Immigrants and Workplace Training: Evidence from Canadian Linked Employer–Employee Data
Benoit Dostie () and
Industrial Relations: A Journal of Economy and Society, 2020, vol. 59, issue 2, 275-315
Job training is one of the most important aspects of skill formation and human capital accumulation. In this study, we use longitudinal Canadian linked employer–employee data to examine whether white/visible minority immigrants and Canadian‐born emplooyees experience different opportunities in two well‐defined measures of firm‐sponsored training: on‐the‐job training and classroom training. While we find no differences in on‐the‐job training between different groups, our results suggest that visible minority immigrants are significantly less likely to receive classroom training, and receive fewer and shorter classroom training courses, an experience that is not shared by white immigrants. For male visible minority immigrants, these gaps are entirely driven by their differential sorting into workplaces with fewer training opportunities. For their female counterparts, however, they are mainly driven by differences that emerge within workplaces. We find no evidence that years spent in Canada or education level can appreciably reduce these gaps. Accounting for potential differences in career paths and hierarchical level also fails to explain these differences. We find, however, that these gaps are only experienced by visible minority immigrants who work in the for‐profit sector, with those in the nonprofit sector experiencing positive or no gaps in training. Finally, we show that other poor labor market outcomes of visible minority immigrants, including their wages and promotion opportunities, stem in part from these training gaps.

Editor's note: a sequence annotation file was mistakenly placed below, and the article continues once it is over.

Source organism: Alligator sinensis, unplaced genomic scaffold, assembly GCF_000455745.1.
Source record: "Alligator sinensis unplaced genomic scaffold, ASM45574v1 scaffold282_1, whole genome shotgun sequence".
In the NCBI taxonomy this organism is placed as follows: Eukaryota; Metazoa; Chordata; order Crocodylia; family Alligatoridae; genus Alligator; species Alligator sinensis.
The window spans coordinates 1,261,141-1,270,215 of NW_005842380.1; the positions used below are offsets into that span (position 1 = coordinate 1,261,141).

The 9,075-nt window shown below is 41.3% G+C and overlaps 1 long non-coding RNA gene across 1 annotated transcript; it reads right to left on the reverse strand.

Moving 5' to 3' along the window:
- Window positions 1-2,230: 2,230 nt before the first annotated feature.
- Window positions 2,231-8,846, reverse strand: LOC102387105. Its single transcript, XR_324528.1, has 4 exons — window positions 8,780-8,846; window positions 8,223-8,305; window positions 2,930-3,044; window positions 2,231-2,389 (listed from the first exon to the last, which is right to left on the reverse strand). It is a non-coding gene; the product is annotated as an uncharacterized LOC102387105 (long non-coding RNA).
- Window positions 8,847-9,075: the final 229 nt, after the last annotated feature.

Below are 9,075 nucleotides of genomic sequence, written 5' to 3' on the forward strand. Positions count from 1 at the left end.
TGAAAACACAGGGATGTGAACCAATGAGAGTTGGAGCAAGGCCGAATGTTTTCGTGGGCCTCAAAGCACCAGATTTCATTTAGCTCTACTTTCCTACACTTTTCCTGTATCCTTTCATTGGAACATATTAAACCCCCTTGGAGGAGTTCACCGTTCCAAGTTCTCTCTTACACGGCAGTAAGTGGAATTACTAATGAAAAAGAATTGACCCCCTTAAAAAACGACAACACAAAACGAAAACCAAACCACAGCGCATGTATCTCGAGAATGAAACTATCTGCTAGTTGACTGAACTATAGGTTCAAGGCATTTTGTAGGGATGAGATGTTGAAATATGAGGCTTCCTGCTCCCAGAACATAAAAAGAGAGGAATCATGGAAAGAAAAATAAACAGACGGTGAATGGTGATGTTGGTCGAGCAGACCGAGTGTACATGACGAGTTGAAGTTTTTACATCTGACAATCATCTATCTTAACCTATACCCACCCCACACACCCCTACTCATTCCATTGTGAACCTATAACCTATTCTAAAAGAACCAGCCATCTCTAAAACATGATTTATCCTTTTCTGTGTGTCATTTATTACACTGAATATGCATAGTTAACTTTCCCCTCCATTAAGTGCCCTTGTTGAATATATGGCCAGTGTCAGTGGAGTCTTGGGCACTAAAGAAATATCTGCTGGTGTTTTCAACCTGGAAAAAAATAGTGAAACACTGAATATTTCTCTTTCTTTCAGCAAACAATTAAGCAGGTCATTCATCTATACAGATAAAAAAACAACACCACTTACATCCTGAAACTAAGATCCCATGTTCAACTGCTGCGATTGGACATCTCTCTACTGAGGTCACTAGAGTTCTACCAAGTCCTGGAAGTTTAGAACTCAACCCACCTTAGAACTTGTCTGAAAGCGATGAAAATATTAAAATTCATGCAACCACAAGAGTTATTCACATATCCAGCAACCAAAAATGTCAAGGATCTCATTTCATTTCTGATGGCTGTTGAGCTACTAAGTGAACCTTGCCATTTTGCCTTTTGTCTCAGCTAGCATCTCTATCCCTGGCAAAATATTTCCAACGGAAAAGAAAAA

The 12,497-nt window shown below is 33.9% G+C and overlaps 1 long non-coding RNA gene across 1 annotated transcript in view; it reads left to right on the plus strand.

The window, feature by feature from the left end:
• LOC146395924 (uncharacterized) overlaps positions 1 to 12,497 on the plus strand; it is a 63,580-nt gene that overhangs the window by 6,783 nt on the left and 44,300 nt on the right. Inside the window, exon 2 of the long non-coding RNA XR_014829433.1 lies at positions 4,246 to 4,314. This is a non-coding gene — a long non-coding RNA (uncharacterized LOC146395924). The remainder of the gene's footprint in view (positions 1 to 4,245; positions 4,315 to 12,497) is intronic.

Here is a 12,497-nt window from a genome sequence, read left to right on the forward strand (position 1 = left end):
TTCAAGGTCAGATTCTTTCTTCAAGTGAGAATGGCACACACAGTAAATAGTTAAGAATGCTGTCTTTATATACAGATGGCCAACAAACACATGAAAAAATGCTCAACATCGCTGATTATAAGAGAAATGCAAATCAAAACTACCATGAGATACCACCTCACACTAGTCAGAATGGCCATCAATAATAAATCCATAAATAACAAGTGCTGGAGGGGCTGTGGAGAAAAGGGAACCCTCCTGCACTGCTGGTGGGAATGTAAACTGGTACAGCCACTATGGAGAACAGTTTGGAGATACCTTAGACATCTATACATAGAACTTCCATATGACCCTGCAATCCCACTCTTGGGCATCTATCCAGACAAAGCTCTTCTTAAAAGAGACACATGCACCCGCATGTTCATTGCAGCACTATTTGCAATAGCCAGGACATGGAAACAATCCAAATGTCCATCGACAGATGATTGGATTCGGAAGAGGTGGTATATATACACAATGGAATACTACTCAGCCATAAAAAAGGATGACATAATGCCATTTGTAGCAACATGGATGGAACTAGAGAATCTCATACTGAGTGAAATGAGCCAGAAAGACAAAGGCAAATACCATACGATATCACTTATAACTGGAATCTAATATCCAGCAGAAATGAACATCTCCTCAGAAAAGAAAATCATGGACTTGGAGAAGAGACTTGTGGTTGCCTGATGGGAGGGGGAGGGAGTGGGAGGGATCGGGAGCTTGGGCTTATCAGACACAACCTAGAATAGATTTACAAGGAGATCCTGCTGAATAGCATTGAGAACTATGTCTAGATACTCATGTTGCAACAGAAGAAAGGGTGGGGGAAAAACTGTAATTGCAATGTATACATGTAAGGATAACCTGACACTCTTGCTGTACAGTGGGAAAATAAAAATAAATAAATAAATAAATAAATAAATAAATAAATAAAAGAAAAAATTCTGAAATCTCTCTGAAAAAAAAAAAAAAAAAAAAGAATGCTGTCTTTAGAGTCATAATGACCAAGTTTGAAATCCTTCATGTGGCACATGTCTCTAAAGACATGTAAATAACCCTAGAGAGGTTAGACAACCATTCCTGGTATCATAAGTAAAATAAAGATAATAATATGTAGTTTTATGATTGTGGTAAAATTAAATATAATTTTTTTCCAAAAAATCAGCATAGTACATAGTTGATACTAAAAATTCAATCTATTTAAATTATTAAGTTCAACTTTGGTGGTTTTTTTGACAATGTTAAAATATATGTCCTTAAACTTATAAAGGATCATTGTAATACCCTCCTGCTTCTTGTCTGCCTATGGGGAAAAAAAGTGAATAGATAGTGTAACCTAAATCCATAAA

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Working Paper: Immigrants and Workplace Training: Evidence from Canadian Linked Employer Employee Data (2019)
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